I’ve been thinking a lot lately about the psychology of conformity and obedience. Much of it on how those things might impact me as tester. Through the joys of the frequency illusion, this article fortuitously popped up in my news feeds. While I’ve been poking through Asch, Milgram, Zimbardo, and Hofling, I hadn’t made my way to technological direction just yet. I’m a little surprised that I hadn’t gotten there, as I’ve made some conscious decisions to remove many of the hijacks from my own life.
I’m not a social media junkie and this is by design. I have a Facebook account, but I rarely ever log into it. It’s entirely a directed communication platform that I only use when I need to contact someone who I have no other communication with.
I use twitter quite a bit more, but in a very lopsided manner. I follow a very limited number of people and almost never interact. I’ve setup tweetdeck to only show my stream, no notifications, and never check it unless I’m already there to post something.
The various calls that Linkedin makes to try and monopolize my time only remind me how much I don’t want to be there.
My phone is black brick that I carry with me. It does not vibrate. It does not flash. It most certainly does not make any noise at me. It is an accompaniment that enables more than it drains. It’s where I read my books. It’s where I listen to music. It’s how I keep in contact with my wife throughout the day. It’s occasionally a camera or a notepad or a voice recorder when there’s something I want to capture in the moment. It is not my automatic response.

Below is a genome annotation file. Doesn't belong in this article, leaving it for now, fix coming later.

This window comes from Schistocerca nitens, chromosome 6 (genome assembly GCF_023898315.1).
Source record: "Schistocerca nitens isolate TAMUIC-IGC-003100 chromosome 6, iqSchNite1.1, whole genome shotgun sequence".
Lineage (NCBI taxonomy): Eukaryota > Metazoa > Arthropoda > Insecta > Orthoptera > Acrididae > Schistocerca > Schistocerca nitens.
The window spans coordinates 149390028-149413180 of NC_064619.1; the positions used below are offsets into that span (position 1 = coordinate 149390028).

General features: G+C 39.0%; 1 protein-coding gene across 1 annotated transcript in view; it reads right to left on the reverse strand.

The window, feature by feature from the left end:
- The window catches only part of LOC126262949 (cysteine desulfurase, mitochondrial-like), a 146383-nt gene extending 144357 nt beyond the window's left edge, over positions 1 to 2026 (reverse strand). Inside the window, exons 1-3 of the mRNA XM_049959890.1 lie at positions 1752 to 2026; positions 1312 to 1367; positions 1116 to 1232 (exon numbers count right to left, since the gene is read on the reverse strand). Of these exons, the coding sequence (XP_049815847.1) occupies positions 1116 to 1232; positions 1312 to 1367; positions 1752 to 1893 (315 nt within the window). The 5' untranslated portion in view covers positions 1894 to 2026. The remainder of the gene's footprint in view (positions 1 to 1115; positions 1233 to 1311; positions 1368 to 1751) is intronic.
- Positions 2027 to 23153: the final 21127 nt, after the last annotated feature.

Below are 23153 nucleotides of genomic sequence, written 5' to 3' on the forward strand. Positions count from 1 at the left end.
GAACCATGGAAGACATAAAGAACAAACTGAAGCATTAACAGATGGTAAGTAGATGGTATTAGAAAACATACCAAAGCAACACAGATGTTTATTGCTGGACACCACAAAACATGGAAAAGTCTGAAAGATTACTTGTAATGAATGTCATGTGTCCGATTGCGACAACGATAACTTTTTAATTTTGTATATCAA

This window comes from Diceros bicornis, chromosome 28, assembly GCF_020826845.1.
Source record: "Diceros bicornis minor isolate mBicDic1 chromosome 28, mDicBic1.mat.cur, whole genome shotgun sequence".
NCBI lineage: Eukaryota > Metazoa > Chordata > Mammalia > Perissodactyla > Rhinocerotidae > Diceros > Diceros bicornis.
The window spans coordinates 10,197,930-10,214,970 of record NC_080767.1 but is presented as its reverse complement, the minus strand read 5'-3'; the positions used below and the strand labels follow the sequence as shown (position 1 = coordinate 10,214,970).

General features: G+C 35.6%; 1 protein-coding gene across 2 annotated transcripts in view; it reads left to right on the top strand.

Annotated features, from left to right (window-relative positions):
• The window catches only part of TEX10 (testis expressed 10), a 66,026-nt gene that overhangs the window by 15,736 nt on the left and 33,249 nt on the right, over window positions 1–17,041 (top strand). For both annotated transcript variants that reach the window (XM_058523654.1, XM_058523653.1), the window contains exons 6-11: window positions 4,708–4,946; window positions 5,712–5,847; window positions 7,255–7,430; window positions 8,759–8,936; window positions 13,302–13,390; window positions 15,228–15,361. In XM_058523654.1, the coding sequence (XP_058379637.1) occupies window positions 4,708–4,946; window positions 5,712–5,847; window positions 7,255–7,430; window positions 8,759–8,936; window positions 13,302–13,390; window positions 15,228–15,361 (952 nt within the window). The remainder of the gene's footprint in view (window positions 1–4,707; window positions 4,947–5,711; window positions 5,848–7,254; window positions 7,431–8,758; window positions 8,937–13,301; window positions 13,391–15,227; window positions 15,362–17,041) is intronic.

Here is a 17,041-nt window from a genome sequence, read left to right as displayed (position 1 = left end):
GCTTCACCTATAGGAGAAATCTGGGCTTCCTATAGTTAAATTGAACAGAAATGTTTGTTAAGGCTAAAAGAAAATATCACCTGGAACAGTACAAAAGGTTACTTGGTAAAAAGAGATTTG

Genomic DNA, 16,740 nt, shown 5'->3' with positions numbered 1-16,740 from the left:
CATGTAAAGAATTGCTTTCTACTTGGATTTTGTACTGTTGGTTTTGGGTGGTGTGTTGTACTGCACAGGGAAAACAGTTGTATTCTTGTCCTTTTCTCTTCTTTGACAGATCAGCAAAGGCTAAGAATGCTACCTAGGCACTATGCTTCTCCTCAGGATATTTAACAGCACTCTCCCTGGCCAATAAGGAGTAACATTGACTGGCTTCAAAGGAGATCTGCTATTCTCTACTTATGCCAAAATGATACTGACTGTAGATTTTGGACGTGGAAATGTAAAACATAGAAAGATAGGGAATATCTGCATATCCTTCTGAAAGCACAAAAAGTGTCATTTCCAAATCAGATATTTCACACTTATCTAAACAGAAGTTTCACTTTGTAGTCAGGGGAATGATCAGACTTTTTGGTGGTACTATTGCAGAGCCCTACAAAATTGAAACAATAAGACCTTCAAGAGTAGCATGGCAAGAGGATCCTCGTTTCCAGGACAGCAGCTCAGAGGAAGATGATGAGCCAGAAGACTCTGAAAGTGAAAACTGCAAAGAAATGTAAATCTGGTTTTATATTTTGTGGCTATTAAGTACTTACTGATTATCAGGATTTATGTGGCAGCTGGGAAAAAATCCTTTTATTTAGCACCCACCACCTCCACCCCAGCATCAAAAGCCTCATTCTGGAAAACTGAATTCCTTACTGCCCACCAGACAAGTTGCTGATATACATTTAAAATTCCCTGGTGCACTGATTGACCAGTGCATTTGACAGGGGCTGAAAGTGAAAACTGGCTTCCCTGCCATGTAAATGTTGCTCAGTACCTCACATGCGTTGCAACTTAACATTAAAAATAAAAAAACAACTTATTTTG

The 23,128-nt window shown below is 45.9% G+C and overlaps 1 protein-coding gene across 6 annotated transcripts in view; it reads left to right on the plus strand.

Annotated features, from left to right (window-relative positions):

I have a pretty extensive set of rss subscriptions, but these are time fillers. I parse through them when I need or have a moment of downtime. I’ve consciously removed all rss reading when I’m in bed or as a method of procrastination. As soon as I realized I was spending more time chasing information than ingesting and applying it, I knew that had to stop.
I tend to use my computer, my phone, and any connected devices with intention. That includes when the intention is to aimlessly spend time. It is acknowledged time spent in internet quicksand.
Much of this came from working on projects and failing them in various aspects. On seeing how much of my time was being pulled by things that simply were not important to me, I went out of my way to start paring them down (pats self on back). It seems like I have a decent handle on it, but that just implies to me that there are entire blind spots where I have zero clue how I’m being prodded to surrender my time. As I tease them out I suspect they’ll be equal parts revelatory and mind numbingly banal.